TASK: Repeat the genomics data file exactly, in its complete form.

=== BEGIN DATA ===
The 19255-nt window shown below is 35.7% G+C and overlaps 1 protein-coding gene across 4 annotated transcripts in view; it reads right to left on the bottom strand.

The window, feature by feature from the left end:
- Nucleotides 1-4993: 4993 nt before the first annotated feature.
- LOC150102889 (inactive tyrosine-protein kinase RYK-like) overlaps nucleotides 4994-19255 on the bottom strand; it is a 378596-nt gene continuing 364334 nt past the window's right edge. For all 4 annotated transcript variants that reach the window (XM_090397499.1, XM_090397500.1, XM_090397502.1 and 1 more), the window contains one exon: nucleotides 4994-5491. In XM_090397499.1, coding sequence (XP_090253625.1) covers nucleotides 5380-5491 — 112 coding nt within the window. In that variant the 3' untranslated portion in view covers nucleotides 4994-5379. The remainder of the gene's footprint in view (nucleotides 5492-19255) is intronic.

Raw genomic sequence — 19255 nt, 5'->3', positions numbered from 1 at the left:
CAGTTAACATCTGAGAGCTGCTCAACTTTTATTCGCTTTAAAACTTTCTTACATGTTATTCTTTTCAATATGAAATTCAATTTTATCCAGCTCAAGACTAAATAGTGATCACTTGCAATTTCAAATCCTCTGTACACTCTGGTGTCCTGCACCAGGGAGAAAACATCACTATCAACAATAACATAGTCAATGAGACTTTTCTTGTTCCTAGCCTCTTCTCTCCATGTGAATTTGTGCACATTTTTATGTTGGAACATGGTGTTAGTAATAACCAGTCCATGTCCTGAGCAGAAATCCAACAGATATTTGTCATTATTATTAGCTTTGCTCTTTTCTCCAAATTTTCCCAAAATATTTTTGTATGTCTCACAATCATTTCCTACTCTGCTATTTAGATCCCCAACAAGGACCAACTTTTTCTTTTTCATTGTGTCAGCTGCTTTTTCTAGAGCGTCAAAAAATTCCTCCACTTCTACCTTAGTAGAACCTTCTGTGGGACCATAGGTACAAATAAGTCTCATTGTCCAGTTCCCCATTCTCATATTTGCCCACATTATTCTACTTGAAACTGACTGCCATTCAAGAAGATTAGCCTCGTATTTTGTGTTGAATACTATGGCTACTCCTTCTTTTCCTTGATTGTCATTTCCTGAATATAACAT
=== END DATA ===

The 19255-nt window shown below is 35.7% G+C and overlaps 1 protein-coding gene across 4 annotated transcripts in view; it reads right to left on the bottom strand.

The window, feature by feature from the left end:
- Nucleotides 1-4993: 4993 nt before the first annotated feature.
- LOC150102889 (inactive tyrosine-protein kinase RYK-like) overlaps nucleotides 4994-19255 on the bottom strand; it is a 378596-nt gene continuing 364334 nt past the window's right edge. For all 4 annotated transcript variants that reach the window (XM_090397499.1, XM_090397500.1, XM_090397502.1 and 1 more), the window contains one exon: nucleotides 4994-5491. In XM_090397499.1, coding sequence (XP_090253625.1) covers nucleotides 5380-5491 — 112 coding nt within the window. In that variant the 3' untranslated portion in view covers nucleotides 4994-5379. The remainder of the gene's footprint in view (nucleotides 5492-19255) is intronic.

Raw genomic sequence — 19255 nt, 5'->3', positions numbered from 1 at the left:
CAGTTAACATCTGAGAGCTGCTCAACTTTTATTCGCTTTAAAACTTTCTTACATGTTATTCTTTTCAATATGAAATTCAATTTTATCCAGCTCAAGACTAAATAGTGATCACTTGCAATTTCAAATCCTCTGTACACTCTGGTGTCCTGCACCAGGGAGAAAACATCACTATCAACAATAACATAGTCAATGAGACTTTTCTTGTTCCTAGCCTCTTCTCTCCATGTGAATTTGTGCACATTTTTATGTTGGAACATGGTGTTAGTAATAACCAGTCCATGTCCTGAGCAGAAATCCAACAGATATTTGTCATTATTATTAGCTTTGCTCTTTTCTCCAAATTTTCCCAAAATATTTTTGTATGTCTCACAATCATTTCCTACTCTGCTATTTAGATCCCCAACAAGGACCAACTTTTTCTTTTTCATTGTGTCAGCTGCTTTTTCTAGAGCGTCAAAAAATTCCTCCACTTCTACCTTAGTAGAACCTTCTGTGGGACCATAGGTACAAATAAGTCTCATTGTCCAGTTCCCCATTCTCATATTTGCCCACATTATTCTACTTGAAACTGACTGCCATTCAAGAAGATTAGCCTCGTATTTTGTGTTGAATACTATGGCTACTCCTTCTTTTCCTTGATTGTCATTTCCTGAATATAACAT